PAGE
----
Critical Care Medicine

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Critical Care Medicine:
doi: 10.1097/CCM.0b013e318271440b
Clinical Investigations

Impact of an Intensivist-Led Multidisciplinary Extended Rapid Response Team on Hospital-Wide Cardiopulmonary Arrests and Mortality*

Al-Qahtani, Saad MD, FRCPC1; Al-Dorzi, Hasan M. MD1; Tamim, Hani M. MPH, PhD2; Hussain, Sajid MBBS1; Fong, Lian RN1; Taher, Saadi MBChB, FRCP3; Al-Knawy, Bandar Abdulmohsen MD, FRCP(C)4; Arabi, Yaseen MD, FCCP, FCCM1

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Objective: The effectiveness of rapid response teams remains controversial. However, many studied rapid response teams were not intensivist-led, had limited involvement beyond the initial activations, and did not provide post-ICU follow-up. The objective of this study was to examine the impact of implementing an intensivist-led multidisciplinary extended rapid response team on hospital-wide cardiopulmonary arrests and mortality.

Design: This was a pre-post rapid response team implementation study.

Setting: Tertiary care academic center in Saudi Arabia.

Patients: A total of 98,391 patients in the 2-yr pre-rapid response team and 157,804 patients in the 3-yr post-rapid response team implementation were evaluated.

Intervention: The rapid response team was activated by any health care provider based on pre-defined criteria and a four-member intensivist-led multidisciplinary rapid response team responded to provide the necessary management and disposition. The rapid response team function was extended to provide follow-up until clinical stabilization. In addition, the rapid response team provided a mandatory post-ICU follow-up for a minimum of 48 hrs.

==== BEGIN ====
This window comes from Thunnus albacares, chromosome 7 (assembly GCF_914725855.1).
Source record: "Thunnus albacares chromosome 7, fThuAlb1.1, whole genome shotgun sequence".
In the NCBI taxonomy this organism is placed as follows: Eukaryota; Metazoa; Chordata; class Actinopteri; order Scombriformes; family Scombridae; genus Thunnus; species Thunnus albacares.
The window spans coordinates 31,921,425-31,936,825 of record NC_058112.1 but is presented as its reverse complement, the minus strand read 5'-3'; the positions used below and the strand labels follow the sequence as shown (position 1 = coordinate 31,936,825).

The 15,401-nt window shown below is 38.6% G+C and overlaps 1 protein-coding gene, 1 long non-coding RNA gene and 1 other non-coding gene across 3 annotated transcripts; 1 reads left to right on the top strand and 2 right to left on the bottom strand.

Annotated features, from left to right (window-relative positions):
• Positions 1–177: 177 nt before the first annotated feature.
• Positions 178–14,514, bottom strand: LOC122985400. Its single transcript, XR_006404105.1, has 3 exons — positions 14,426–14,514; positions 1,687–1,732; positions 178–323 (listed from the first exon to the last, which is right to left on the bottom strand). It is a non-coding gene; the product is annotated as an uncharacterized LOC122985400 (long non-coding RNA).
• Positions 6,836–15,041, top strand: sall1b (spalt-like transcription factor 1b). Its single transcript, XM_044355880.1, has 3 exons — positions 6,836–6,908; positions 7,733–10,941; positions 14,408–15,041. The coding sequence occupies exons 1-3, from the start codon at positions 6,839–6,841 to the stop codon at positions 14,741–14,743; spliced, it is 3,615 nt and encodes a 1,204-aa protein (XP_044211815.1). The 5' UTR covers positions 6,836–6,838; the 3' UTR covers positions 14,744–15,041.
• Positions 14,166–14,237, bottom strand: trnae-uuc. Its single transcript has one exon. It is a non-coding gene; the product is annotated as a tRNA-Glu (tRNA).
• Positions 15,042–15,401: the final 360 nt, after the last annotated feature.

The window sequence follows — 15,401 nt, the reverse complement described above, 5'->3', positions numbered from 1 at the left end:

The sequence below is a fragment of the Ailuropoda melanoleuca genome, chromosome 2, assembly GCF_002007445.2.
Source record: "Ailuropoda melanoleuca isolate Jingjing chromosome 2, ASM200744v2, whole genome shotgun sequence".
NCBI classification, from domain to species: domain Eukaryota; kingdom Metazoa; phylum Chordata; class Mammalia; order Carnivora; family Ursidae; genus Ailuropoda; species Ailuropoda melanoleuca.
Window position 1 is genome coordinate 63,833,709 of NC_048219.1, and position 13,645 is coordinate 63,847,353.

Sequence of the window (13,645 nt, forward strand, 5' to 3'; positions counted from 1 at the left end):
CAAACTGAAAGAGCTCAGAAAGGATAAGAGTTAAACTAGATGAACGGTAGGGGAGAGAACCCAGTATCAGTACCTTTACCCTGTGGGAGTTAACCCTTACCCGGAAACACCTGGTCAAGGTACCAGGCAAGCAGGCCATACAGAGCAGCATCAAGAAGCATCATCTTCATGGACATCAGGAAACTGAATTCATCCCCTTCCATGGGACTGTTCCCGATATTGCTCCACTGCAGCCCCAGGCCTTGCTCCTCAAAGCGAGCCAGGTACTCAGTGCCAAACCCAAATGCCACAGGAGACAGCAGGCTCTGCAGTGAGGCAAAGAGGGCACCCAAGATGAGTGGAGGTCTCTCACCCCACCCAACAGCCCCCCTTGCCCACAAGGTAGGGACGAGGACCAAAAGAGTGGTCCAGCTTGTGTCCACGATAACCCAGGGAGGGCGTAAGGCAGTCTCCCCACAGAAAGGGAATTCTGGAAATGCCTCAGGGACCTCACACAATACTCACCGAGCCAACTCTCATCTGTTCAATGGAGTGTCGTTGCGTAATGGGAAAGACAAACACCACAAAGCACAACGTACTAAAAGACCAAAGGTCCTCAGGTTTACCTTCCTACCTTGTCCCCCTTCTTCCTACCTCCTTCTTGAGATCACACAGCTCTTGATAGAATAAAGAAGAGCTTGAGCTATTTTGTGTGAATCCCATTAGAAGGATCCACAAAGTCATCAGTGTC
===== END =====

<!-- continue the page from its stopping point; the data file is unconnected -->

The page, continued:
Measurements and Main Results: The primary outcomes were cardiopulmonary arrests and mortality. After rapid response team implementation, non-ICU cardiopulmonary arrests decreased from 1.4 to 0.9 per 1,000 hospital admissions (relative risk, 0.68; 95% confidence interval, 0.53–0.86; p = 0.001) and total hospital mortality decreased from 22.5 to 20.2 per 1,000 hospital admissions (relative risk, 0.90; 95% confidence interval, 0.85–0.95; p < 0.0001). For patients who required admission to the ICU, there was a significant reduction in the Acute Physiology and Chronic Health Evaluation II scores after rapid response team implementation from 29.3 ± 9.3 to 26.9 ± 8.5 (p < 0.0001), with reduction in hospital mortality from 57.4% to 48.7% (relative risk, 0.85; 95% confidence interval, 0.78–0.92; p < 0.0001). Do-not-resuscitate orders for ward referrals increased from 0.7 to 1.7 per 1,000 hospital admissions (relative risk, 2.58; 95% confidence interval, 1.95–3.42; p < 0.0001) and decreased for patients admitted to ICU from the wards from 30.5% to 26.1% (relative risk, 0.86; 95% confidence interval, 0.74–0.99; p = 0.03). Additionally, ICU readmission rate decreased from 18.6 to 14.3 per 100 ICU alive discharges (relative risk, 0.77; 95% confidence interval, 0.66–0.89; p < 0.0001) and post-ICU hospital mortality from 18.2% to 14.8% (relative risk, 0.85; 95% confidence interval, 0.72–0.99; p = 0.04).

Conclusion: The implementation of rapid response team was effective in reducing cardiopulmonary arrests and total hospital mortality for ward patients, improving the outcomes of patients who needed ICU admission and reduced readmissions and mortality of patients who were discharged from the ICU.

© 2013 by the Society of Critical Care Medicine and Lippincott Williams & Wilkins

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